When You Should Quit Photography

Photography is a tough profession, but a very enjoyable hobby. Not everyone is meant to be a professional photographer, though.

It is great having dreams. Mine is to be a professional cyclist and to ride Paris Roubaix. However, I can't walk away from my job, as I have responsibilities and I am accountable financially to several people. 

A lot of online advice is to follow your dreams, and to an extent, I fully endorse this. However, what these articles and videos tend to forget are the realities of life: your mortgage, kids, debts, recessions, and also pandemics. Motivational videos are great, but once they are over, you still have to pay your bills and put food on the table. Deciding how much to risk and how much to put those around you through is a really tough decision.

In this video, I offer some more practical advice on if photography is a good idea as a profession for you and when it might be time to call it a day and to try something else. Although photography is for everyone, professional photography certainly isn't. And in some circumstances, it just isn't the right time right now. 

Scott Choucino's picture

Food Photographer from the UK. Not at all tech savvy and knows very little about gear news and rumours.

Log in or register to post comments

I can relate to this. Long story short, I spent 5 or 6 years working my way up (part-time) in the fashion photography industry in London. Had a few successes (e.g. got published in British Vogue), but realised that what I really liked was avant-garde and innovative design and doing my own thing rather than trying to fulfill a client brief. I also kind of hated the industry for its focus on consumerism and I didn't really fit in with the people I met. So when crunch time came I gave it up, concentrated on my day job but still shoot catwalk shows like London Fashion Week (when its on) for the excitement and to supply images to picture and news agencies. Have also started doing product photography for stock in a very narrow niche and occasionally do a creative fashion shoot just for fun (luckily my day job can easily pay for gear, studios, models and even higher-end fashion pieces). For me, being an amateur, literally doing something for love rather than payment, is a purer form of photography because it allows me to create an image to my own vision (within my abilities). Maybe once I have "found my voice" or signature style someone might be interested in paying me to apply that, but it will be on my terms.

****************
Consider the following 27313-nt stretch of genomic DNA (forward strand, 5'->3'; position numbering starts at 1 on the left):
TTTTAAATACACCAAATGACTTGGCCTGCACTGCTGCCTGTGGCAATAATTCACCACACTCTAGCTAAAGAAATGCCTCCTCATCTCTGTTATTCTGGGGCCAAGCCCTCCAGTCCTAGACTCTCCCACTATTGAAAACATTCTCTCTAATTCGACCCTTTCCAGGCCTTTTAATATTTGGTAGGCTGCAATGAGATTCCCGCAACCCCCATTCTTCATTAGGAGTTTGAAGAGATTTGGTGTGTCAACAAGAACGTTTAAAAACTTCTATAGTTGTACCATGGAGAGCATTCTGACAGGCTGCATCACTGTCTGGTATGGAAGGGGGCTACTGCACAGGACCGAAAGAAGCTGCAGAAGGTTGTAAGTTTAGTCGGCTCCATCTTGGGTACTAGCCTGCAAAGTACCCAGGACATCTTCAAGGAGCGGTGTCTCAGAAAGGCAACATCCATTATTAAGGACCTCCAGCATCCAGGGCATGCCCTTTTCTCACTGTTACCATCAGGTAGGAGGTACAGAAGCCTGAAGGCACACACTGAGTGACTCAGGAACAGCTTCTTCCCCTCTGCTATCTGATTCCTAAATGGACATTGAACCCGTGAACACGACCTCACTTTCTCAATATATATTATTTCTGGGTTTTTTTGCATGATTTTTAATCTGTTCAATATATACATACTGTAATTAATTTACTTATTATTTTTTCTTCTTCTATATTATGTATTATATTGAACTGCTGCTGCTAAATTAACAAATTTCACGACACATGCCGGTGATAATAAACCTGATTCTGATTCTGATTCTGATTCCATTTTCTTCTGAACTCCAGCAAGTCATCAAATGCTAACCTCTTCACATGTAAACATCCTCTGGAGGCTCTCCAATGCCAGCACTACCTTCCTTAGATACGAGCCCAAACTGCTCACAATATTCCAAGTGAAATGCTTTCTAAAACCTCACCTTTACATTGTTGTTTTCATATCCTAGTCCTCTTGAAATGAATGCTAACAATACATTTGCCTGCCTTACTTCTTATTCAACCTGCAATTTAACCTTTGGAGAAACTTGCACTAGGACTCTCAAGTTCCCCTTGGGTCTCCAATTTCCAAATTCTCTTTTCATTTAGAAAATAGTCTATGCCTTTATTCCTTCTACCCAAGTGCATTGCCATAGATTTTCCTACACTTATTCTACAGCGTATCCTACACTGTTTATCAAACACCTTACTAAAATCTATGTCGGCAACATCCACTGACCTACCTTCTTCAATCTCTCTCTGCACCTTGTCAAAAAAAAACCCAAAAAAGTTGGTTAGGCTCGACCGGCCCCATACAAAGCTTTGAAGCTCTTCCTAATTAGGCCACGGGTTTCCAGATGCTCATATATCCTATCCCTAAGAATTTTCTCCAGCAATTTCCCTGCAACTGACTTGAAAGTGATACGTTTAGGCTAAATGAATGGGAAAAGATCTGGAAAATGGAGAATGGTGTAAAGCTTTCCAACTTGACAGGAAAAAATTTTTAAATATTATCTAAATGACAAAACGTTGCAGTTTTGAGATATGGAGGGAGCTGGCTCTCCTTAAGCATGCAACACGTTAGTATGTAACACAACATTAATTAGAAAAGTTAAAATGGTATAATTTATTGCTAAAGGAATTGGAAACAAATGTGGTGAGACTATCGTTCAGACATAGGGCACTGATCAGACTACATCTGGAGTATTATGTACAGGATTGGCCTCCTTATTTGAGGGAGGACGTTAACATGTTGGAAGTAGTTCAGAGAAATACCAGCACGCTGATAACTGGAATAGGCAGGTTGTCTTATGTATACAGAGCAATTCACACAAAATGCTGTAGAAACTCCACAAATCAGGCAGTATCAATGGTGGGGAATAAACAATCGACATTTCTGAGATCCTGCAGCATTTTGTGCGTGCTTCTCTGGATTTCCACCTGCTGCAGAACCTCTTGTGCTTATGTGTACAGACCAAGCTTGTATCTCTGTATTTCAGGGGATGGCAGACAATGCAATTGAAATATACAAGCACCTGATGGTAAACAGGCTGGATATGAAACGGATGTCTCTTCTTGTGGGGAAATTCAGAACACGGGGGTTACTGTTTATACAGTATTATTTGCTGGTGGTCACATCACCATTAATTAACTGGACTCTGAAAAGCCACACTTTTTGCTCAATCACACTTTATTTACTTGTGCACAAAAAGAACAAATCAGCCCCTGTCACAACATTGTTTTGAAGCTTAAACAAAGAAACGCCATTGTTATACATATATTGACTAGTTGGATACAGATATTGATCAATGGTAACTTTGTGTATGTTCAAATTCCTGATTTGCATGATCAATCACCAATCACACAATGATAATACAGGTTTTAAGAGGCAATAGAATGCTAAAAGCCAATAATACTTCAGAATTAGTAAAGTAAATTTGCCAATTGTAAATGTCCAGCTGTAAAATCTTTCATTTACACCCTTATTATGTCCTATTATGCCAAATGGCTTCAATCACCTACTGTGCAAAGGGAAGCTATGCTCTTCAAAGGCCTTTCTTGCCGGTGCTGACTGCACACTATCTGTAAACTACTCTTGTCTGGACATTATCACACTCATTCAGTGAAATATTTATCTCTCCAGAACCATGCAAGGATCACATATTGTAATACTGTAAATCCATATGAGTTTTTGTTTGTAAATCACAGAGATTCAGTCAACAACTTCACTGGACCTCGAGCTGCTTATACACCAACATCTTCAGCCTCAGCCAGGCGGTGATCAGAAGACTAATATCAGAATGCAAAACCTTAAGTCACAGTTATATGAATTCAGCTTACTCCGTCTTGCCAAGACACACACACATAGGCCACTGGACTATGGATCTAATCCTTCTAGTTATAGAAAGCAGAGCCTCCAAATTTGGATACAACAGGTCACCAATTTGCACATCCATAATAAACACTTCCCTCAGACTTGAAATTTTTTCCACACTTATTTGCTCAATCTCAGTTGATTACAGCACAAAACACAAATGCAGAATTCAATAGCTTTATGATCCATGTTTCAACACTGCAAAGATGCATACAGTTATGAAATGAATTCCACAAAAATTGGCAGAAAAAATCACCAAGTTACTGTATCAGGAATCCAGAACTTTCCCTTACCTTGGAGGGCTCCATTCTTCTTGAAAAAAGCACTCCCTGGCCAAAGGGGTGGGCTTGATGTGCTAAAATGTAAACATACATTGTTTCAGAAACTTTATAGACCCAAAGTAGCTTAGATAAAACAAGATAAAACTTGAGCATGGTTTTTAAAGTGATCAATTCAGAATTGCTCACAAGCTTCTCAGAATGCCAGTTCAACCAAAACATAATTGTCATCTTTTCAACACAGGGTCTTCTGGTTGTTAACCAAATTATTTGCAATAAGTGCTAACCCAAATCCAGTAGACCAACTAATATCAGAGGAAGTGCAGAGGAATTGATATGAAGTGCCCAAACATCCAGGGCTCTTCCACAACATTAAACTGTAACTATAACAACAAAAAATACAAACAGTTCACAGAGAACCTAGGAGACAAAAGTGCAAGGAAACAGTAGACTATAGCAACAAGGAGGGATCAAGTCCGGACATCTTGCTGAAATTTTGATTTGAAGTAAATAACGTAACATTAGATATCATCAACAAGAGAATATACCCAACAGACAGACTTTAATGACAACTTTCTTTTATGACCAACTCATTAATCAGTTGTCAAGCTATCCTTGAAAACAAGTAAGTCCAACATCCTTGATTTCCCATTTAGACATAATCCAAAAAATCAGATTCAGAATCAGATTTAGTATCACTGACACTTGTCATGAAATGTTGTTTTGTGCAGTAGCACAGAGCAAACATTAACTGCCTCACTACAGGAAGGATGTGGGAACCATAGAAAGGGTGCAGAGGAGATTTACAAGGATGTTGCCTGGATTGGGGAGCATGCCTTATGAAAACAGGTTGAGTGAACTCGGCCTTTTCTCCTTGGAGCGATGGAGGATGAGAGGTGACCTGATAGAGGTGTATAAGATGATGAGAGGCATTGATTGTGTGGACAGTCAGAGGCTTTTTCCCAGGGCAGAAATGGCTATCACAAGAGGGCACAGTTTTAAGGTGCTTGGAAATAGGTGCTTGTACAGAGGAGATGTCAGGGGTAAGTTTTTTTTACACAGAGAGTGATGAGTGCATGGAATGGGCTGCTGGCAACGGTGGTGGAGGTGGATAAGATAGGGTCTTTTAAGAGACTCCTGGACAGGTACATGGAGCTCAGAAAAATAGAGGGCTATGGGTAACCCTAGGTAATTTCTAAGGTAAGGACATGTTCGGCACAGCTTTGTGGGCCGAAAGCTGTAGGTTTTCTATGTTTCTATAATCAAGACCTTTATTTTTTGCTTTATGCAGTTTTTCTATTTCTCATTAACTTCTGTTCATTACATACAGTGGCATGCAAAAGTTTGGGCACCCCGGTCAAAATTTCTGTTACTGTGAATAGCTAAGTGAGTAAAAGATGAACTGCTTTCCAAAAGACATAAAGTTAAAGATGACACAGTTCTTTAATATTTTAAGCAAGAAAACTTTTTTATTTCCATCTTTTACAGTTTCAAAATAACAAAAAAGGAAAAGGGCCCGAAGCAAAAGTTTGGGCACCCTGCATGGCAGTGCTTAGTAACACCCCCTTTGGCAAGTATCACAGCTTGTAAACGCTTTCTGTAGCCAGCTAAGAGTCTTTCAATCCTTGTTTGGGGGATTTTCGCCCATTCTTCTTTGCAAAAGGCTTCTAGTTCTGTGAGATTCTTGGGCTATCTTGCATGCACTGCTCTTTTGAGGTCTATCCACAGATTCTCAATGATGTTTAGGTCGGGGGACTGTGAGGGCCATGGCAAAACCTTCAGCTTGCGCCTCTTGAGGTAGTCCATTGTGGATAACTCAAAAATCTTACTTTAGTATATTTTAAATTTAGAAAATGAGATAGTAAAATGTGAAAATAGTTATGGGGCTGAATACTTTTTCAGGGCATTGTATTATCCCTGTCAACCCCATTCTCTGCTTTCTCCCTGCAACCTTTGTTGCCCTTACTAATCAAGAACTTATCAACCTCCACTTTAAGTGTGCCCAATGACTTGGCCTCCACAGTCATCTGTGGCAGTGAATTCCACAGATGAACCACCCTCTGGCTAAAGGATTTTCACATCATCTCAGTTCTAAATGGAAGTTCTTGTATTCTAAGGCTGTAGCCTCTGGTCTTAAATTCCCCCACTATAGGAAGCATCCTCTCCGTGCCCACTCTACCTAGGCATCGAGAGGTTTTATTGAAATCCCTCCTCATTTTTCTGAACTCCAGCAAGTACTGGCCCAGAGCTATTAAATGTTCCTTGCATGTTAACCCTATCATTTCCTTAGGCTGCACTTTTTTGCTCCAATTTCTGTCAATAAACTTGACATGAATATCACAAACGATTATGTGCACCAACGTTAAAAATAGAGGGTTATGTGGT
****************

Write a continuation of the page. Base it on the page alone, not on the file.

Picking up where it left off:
I agree with Rob. I think there are a lot of amateurs who want to be pro because they see it as the same. When in reality being a pro photographer ends up being a job doing things that you do in every job. Rose tinted lenses?

An important lesson is to be in a situation where you always feel inspired and want to create work or are creating personal work. Each shoot should give the opportunity to create images for yourself. The personal work may however end up leading to opportunities that you are more interested in.

I am sure the general public are more interested in a fun iPhone shot of a doughnut or an aerial shot of a beach than pro images that take a lot of planning and a lot of post production.

Great insight, Scott. Thank you. It inspired me to create a list for making it as a ___ (choose your profession of liking)

1) Goal is to create an attention-grabbing versatile images (any product, service).
If you choose photography: Breathe visual art, not (only) gear reviews. Study light & color, composition and dramaturgy - all are prerequisites of making an attention - grabbing images. Attention is what images are for anyways.

2) Next one must be committed and financially responsible. One must learn to monetise attention from #1 if your own survival and prosperity solely depended on it.